Freedom Four Miler posterA new four-mile race will be held this Sunday morning from Courthouse down through Rosslyn and on Route 110.

The Freedom Four Miler is being organized by Pacers in partnership with Ireland’s Four Courts (2051 Wilson Blvd), which also serves as the race’s start and finish line. The race will begin at 8:00 a.m. and registration is $40.

It’s the inaugural running of the race, and it replaces the former Let Freedom Run 5K held in Fairfax County as the Fourth of July race in Pacers’ race offerings, according to Pacers Race Director Lisa Reeves.

The race now becomes the second four-miler Pacers holds in Arlington with Four Courts, pairing with the annual Four Courts Four-Miler held on St. Patrick’s Day weekend.

Both four milers have the same basic course – a straight-line, turnaround course, traveling down Wilson Blvd and continuing on Route 110 before turning back in between Rosslyn and the Pentagon. The Arlington County Police Department has yet to announced the official street closures and times, but Reeves said roads will be closed on a rolling basis following the course. All roads should be fully open by 9:00 a.m., Reeves said, and closures will begin to go into effect at around 7:45 a.m.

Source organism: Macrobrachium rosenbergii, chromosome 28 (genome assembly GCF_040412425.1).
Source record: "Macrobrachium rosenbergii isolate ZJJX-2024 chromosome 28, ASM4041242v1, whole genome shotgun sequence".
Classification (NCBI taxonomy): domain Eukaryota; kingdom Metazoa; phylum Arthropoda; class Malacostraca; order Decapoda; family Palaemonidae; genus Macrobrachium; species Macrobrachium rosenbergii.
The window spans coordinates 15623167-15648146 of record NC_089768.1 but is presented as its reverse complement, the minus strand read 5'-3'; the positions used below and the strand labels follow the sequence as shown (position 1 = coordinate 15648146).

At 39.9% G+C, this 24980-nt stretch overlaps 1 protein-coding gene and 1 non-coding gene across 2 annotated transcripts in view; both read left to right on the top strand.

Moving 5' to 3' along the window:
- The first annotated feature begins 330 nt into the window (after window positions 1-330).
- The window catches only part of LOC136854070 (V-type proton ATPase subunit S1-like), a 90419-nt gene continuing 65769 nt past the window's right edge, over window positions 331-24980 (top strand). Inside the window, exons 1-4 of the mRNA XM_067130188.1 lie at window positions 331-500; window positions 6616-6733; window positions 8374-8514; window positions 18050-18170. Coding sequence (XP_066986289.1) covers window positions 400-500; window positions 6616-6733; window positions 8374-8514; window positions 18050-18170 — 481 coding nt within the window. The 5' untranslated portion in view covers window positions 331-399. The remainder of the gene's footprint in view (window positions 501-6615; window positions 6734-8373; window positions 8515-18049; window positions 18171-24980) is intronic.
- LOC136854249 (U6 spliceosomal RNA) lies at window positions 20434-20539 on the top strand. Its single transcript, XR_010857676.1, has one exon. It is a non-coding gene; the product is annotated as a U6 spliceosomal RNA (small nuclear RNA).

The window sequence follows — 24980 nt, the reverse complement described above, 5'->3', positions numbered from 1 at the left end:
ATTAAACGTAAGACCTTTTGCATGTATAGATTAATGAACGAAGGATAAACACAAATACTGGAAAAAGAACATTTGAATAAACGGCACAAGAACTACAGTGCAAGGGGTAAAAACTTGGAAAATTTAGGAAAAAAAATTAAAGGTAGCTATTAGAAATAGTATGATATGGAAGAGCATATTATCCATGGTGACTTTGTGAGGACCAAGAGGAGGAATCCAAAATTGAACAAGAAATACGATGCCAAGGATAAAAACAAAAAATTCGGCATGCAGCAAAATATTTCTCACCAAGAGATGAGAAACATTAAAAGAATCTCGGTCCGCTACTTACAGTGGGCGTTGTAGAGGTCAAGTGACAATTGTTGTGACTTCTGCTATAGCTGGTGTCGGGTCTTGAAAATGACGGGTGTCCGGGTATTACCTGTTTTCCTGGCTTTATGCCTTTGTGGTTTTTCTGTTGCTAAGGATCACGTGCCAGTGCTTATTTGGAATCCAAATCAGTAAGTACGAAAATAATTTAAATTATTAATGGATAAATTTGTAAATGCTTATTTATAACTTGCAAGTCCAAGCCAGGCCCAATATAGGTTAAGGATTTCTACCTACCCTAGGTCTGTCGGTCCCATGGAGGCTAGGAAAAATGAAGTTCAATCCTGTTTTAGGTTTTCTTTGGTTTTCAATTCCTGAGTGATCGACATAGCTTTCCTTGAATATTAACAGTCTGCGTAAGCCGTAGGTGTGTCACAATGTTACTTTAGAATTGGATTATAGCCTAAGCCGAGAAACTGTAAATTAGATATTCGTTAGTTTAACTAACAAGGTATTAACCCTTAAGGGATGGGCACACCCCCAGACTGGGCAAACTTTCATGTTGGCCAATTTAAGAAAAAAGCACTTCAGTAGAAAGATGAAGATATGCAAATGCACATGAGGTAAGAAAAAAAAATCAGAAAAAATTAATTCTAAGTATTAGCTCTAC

“It’s a celebration-type race, that’s really what it’s all about,” Reeves said. “Having a good time with your friends and everything. We always encourage people to wear costumes, and we’ll have a photo booth with props like an Uncle Sam hat for runners and spectators to pose with.”

‘All American Bar Crawl’ Coming to Clarendon

by ARLnow.com | June 11, 2014 at 4:05 pm | 2,093 views | No Comments

Uncle_Sam_LogoA bar crawl is promising to bring “a day full of Star Spangled shenanigans and bar-hopping” to Courthouse and Clarendon later this month.

The All American Bar Crawl will take place from 2:00 to 9:00 p.m. on Saturday, June 28. Tickets are $15 now or $20 at the door.

Organizers say “thousands” of patriotic partiers are expected to flock to local watering holes like Clarendon Ballroom, Velocity Five, Bracket Room and Mad Rose Tavern, which are among the 14 participating bars announced so far for the event.